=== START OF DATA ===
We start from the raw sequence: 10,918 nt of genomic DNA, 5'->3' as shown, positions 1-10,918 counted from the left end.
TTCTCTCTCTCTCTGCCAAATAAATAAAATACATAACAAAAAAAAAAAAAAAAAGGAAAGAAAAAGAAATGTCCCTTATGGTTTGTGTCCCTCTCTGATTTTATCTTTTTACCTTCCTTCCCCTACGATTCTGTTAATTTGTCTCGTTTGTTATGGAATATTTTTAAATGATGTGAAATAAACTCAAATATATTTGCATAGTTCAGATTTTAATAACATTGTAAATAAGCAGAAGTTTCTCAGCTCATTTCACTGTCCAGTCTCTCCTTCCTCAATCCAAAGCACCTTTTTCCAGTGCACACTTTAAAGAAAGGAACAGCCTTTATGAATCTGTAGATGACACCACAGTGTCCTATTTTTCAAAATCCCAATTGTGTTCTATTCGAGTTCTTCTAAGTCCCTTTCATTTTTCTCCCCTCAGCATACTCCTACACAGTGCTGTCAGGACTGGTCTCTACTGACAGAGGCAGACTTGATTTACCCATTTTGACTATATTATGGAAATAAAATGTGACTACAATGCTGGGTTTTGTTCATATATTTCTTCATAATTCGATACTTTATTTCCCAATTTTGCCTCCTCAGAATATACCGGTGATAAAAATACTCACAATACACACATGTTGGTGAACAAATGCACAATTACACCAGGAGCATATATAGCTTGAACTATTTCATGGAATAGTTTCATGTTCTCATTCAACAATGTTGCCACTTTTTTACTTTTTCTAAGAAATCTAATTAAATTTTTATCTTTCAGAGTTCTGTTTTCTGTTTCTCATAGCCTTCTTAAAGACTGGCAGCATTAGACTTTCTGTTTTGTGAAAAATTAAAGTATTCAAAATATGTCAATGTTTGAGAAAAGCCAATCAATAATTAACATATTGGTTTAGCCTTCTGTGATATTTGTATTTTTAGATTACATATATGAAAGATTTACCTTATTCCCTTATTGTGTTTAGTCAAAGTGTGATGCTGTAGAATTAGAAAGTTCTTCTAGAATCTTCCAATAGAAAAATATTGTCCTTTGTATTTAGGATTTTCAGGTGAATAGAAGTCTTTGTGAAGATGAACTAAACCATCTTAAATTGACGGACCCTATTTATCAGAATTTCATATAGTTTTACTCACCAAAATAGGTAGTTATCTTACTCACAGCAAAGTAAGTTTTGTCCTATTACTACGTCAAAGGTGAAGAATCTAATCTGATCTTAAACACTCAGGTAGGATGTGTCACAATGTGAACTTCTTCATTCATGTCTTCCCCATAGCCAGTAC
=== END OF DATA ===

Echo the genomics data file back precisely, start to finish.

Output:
We start from the raw sequence: 10,918 nt of genomic DNA, 5'->3' as shown, positions 1-10,918 counted from the left end.
TTCTCTCTCTCTCTGCCAAATAAATAAAATACATAACAAAAAAAAAAAAAAAAAGGAAAGAAAAAGAAATGTCCCTTATGGTTTGTGTCCCTCTCTGATTTTATCTTTTTACCTTCCTTCCCCTACGATTCTGTTAATTTGTCTCGTTTGTTATGGAATATTTTTAAATGATGTGAAATAAACTCAAATATATTTGCATAGTTCAGATTTTAATAACATTGTAAATAAGCAGAAGTTTCTCAGCTCATTTCACTGTCCAGTCTCTCCTTCCTCAATCCAAAGCACCTTTTTCCAGTGCACACTTTAAAGAAAGGAACAGCCTTTATGAATCTGTAGATGACACCACAGTGTCCTATTTTTCAAAATCCCAATTGTGTTCTATTCGAGTTCTTCTAAGTCCCTTTCATTTTTCTCCCCTCAGCATACTCCTACACAGTGCTGTCAGGACTGGTCTCTACTGACAGAGGCAGACTTGATTTACCCATTTTGACTATATTATGGAAATAAAATGTGACTACAATGCTGGGTTTTGTTCATATATTTCTTCATAATTCGATACTTTATTTCCCAATTTTGCCTCCTCAGAATATACCGGTGATAAAAATACTCACAATACACACATGTTGGTGAACAAATGCACAATTACACCAGGAGCATATATAGCTTGAACTATTTCATGGAATAGTTTCATGTTCTCATTCAACAATGTTGCCACTTTTTTACTTTTTCTAAGAAATCTAATTAAATTTTTATCTTTCAGAGTTCTGTTTTCTGTTTCTCATAGCCTTCTTAAAGACTGGCAGCATTAGACTTTCTGTTTTGTGAAAAATTAAAGTATTCAAAATATGTCAATGTTTGAGAAAAGCCAATCAATAATTAACATATTGGTTTAGCCTTCTGTGATATTTGTATTTTTAGATTACATATATGAAAGATTTACCTTATTCCCTTATTGTGTTTAGTCAAAGTGTGATGCTGTAGAATTAGAAAGTTCTTCTAGAATCTTCCAATAGAAAAATATTGTCCTTTGTATTTAGGATTTTCAGGTGAATAGAAGTCTTTGTGAAGATGAACTAAACCATCTTAAATTGACGGACCCTATTTATCAGAATTTCATATAGTTTTACTCACCAAAATAGGTAGTTATCTTACTCACAGCAAAGTAAGTTTTGTCCTATTACTACGTCAAAGGTGAAGAATCTAATCTGATCTTAAACACTCAGGTAGGATGTGTCACAATGTGAACTTCTTCATTCATGTCTTCCCCATAGCCAGTAC